The approval of the ePrivacy Regulation by the Permanent Representatives Committee of the Council of the European Union failed again. I had published the details on the latest draft version of the ePrivacy Regulation. However, on November 22, 2019, no final approval of the ePrivacy Regulation was reached, which means that – despite the efforts of the Finnish Presidency – it will not be approved during this year, and it will be up to the Croatian Presidency to restart the process.
The long process of approval of the ePrivacy Regulation
The ePrivacy Regulation was proposed in January 2017, with the European Parliament agreeing on its position in October 2017.
During the last months, the draft was reviewed on several occasions by the Working Party on Telecommunications and Information Society as well as by the European Data Protection Supervisor and European Economic and Social Committee that issued their opinions.
However, no final approval has been reached so far.
The open issues for the approval of the ePrivacy Regulation
According to the report published by the Finnish Presidency, the main problems that are still open relate to the “concerns about the way the ePrivacy proposal would interact with new
technologies, in particular in the context of Machine-to-Machine, Internet of Things or
Another issue related to the processing of electronic communications data for prevention, detection, and reporting of child abuse imagery, “while there was support for addressing this issue at the EU level, delegations had diverging views on whether and how to do so in the ePrivacy proposal.” A number of delegations argued that if preventing child abuse imagery should warrant an exemption, so should other serious crimes.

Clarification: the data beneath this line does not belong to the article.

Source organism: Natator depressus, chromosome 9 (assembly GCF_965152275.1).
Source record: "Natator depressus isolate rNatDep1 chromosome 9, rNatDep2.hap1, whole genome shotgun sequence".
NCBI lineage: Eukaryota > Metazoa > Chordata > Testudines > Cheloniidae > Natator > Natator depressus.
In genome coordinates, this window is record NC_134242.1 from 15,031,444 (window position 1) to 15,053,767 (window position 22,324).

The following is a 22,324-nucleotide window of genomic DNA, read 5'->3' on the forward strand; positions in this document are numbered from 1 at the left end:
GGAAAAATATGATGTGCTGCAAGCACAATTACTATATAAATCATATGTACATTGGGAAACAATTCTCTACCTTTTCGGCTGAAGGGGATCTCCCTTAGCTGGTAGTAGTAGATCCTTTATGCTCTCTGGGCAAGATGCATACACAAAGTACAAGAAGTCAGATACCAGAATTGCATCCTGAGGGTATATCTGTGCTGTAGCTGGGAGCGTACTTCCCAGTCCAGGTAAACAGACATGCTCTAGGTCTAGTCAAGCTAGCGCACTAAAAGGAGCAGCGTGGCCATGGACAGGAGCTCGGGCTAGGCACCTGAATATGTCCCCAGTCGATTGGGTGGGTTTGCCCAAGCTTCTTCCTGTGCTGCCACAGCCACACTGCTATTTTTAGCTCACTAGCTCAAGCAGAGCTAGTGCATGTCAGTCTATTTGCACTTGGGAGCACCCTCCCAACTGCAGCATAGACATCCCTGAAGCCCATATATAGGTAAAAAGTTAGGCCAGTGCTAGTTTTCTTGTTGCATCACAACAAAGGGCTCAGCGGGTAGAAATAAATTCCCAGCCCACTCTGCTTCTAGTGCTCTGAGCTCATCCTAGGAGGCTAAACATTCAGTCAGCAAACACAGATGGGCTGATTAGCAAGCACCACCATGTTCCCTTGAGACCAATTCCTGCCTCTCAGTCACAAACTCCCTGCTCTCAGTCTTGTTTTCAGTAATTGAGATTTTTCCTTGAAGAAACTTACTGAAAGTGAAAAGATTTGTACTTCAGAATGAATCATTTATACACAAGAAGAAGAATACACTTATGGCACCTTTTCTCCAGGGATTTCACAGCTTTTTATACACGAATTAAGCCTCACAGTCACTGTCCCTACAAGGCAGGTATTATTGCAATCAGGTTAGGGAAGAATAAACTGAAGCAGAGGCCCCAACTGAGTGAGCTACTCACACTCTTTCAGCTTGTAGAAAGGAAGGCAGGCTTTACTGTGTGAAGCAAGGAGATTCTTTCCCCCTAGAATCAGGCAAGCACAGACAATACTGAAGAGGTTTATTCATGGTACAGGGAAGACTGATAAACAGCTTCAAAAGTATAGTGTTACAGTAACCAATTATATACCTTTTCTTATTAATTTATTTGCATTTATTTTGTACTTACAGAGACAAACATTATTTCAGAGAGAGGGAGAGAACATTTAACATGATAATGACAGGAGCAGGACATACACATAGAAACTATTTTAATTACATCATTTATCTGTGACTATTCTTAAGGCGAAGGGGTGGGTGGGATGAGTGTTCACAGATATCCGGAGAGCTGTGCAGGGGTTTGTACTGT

There are also different views on data retention issues. In particular, the matter is whether it could leave room to maintain the possibility for existing and future data retention regimes to be compliant with the principles set out by the decision of the Court of Justice of the European Union, which invalidated the Data Retention Directive 2006/24/EC.
Finally, there are considerable discussions on the level of flexibility to be given to the EU Member States as to the level of independence to be given to data protection supervisory authorities as well as on cross-border cooperation and the role and involvement of the European Data Protection Board.
My view on the current status of the ePrivacy Regulation
I don’t see the current failure of the negotiations on the ePrivacy Regulation as bad news. The latest draft of the ePrivacy Regulation risks to slow the growth of existing as well as innovative technologies in the European Union through limitations that, in some cases (e.g., on cookies), might be considered disproportionate.
The GDPR already sets out some general principles that can be adapted to ePrivacy regulations without the need in some cases of an additional lawyer of stricter regulations. In particular, a risk-based approach is the backbone of the GDPR, and it appears not fully reflected in the current draft of the ePrivacy Regulation.
Invasive technologies are already subject to a stringent regime under the GDPR, and ePrivacy rules, in my view, should grant a higher level of flexibility when they identify a benefit for the general public deriving from the exploitation of such technologies, also in terms of available services.
In the meantime, we are experiencing some uncertainties as to issues like cookies whose applicable data protection regime has been differently interpreted by authorities, with the additional complexity arisen from the decision of the European Court of Justice on the Planet49 case. The main challenge of data protection compliance in the EU is to ensure consistency throughout the European Union on the basis of a business-oriented approach by regulators and authorities.
You can read on the topic at this link, “How Italian consent to cookies might change after CJEU Planet49 decision“.